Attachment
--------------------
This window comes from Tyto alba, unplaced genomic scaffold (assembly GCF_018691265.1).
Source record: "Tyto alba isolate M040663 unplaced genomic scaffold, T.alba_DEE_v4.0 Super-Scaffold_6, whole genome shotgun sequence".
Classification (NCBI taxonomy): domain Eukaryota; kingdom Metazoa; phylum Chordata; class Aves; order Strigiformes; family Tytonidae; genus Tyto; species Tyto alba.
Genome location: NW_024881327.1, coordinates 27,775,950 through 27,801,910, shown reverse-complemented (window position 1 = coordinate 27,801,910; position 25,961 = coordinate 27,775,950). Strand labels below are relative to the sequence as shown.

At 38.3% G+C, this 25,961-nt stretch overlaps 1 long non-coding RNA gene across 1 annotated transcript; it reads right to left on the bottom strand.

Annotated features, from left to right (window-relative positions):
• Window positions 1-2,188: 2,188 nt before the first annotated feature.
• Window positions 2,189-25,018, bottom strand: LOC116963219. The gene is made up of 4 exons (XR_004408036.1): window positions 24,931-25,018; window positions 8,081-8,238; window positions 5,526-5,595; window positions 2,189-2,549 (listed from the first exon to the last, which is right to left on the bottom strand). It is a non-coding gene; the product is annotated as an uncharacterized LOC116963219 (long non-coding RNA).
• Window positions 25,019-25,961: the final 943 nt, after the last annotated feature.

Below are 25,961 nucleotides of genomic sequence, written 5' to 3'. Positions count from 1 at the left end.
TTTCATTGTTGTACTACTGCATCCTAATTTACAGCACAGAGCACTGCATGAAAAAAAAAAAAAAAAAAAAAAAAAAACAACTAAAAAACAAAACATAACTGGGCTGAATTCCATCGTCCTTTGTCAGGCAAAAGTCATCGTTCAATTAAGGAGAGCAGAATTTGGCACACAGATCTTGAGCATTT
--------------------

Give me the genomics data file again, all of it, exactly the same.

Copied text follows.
This window comes from Tyto alba, unplaced genomic scaffold (assembly GCF_018691265.1).
Source record: "Tyto alba isolate M040663 unplaced genomic scaffold, T.alba_DEE_v4.0 Super-Scaffold_6, whole genome shotgun sequence".
Classification (NCBI taxonomy): domain Eukaryota; kingdom Metazoa; phylum Chordata; class Aves; order Strigiformes; family Tytonidae; genus Tyto; species Tyto alba.
Genome location: NW_024881327.1, coordinates 27,775,950 through 27,801,910, shown reverse-complemented (window position 1 = coordinate 27,801,910; position 25,961 = coordinate 27,775,950). Strand labels below are relative to the sequence as shown.

At 38.3% G+C, this 25,961-nt stretch overlaps 1 long non-coding RNA gene across 1 annotated transcript; it reads right to left on the bottom strand.

Annotated features, from left to right (window-relative positions):
• Window positions 1-2,188: 2,188 nt before the first annotated feature.
• Window positions 2,189-25,018, bottom strand: LOC116963219. The gene is made up of 4 exons (XR_004408036.1): window positions 24,931-25,018; window positions 8,081-8,238; window positions 5,526-5,595; window positions 2,189-2,549 (listed from the first exon to the last, which is right to left on the bottom strand). It is a non-coding gene; the product is annotated as an uncharacterized LOC116963219 (long non-coding RNA).
• Window positions 25,019-25,961: the final 943 nt, after the last annotated feature.

Below are 25,961 nucleotides of genomic sequence, written 5' to 3'. Positions count from 1 at the left end.
TTTCATTGTTGTACTACTGCATCCTAATTTACAGCACAGAGCACTGCATGAAAAAAAAAAAAAAAAAAAAAAAAAAACAACTAAAAAACAAAACATAACTGGGCTGAATTCCATCGTCCTTTGTCAGGCAAAAGTCATCGTTCAATTAAGGAGAGCAGAATTTGGCACACAGATCTTGAGCATTT